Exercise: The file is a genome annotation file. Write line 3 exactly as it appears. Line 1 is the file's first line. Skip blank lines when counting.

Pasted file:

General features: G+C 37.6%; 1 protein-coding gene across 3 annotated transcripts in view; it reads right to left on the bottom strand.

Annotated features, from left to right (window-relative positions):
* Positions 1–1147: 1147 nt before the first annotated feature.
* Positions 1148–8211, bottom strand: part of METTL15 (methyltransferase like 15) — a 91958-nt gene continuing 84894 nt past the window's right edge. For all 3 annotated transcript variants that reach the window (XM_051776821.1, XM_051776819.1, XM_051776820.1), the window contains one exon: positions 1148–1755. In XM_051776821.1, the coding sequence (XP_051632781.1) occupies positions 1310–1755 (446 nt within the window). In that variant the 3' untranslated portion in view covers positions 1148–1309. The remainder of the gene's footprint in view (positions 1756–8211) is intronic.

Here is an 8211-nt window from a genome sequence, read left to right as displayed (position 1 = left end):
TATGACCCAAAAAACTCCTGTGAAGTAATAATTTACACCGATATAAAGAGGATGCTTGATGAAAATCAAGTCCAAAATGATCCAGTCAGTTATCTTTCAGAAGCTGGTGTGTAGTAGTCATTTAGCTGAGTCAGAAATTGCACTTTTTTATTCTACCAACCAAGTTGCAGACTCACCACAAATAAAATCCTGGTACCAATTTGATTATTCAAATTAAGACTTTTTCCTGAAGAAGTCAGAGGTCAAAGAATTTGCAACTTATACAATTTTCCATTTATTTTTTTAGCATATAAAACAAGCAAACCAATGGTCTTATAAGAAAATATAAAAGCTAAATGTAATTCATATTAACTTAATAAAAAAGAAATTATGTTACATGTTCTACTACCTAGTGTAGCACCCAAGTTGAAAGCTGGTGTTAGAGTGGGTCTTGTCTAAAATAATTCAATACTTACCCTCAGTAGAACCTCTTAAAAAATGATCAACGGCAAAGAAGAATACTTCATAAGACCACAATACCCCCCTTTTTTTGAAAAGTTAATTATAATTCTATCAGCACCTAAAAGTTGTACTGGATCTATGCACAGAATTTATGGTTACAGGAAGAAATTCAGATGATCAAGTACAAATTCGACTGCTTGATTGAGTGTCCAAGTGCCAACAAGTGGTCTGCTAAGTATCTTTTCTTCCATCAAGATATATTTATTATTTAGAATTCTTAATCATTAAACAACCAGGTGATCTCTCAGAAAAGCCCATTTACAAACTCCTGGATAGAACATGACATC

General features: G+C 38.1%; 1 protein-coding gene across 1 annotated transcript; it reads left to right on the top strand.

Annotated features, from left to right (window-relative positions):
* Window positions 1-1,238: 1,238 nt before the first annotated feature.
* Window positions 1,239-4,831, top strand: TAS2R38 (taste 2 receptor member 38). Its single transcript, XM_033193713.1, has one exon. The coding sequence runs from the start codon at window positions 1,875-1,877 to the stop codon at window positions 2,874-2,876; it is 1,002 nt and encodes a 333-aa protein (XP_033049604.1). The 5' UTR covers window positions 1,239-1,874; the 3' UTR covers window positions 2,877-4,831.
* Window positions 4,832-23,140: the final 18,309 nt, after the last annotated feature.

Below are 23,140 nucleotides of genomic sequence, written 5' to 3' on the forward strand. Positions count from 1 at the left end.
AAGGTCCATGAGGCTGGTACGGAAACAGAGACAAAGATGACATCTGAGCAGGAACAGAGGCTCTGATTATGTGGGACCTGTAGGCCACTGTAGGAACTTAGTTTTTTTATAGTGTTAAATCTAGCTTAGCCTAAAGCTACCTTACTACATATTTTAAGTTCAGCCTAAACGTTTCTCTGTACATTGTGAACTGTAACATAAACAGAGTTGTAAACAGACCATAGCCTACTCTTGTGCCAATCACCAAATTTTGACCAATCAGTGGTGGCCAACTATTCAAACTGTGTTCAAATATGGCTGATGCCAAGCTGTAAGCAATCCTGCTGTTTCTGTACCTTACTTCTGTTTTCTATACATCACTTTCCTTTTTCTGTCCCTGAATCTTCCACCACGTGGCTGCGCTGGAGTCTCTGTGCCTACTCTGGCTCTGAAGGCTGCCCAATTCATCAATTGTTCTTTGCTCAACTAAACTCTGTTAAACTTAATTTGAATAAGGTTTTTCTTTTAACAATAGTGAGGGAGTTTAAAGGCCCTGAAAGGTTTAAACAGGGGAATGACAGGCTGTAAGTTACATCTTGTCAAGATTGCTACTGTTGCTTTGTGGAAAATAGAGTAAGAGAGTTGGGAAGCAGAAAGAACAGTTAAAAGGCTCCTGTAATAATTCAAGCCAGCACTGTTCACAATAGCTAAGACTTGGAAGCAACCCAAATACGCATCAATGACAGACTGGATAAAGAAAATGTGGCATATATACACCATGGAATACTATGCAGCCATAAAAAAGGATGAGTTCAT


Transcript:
* Positions 1–1147: 1147 nt before the first annotated feature.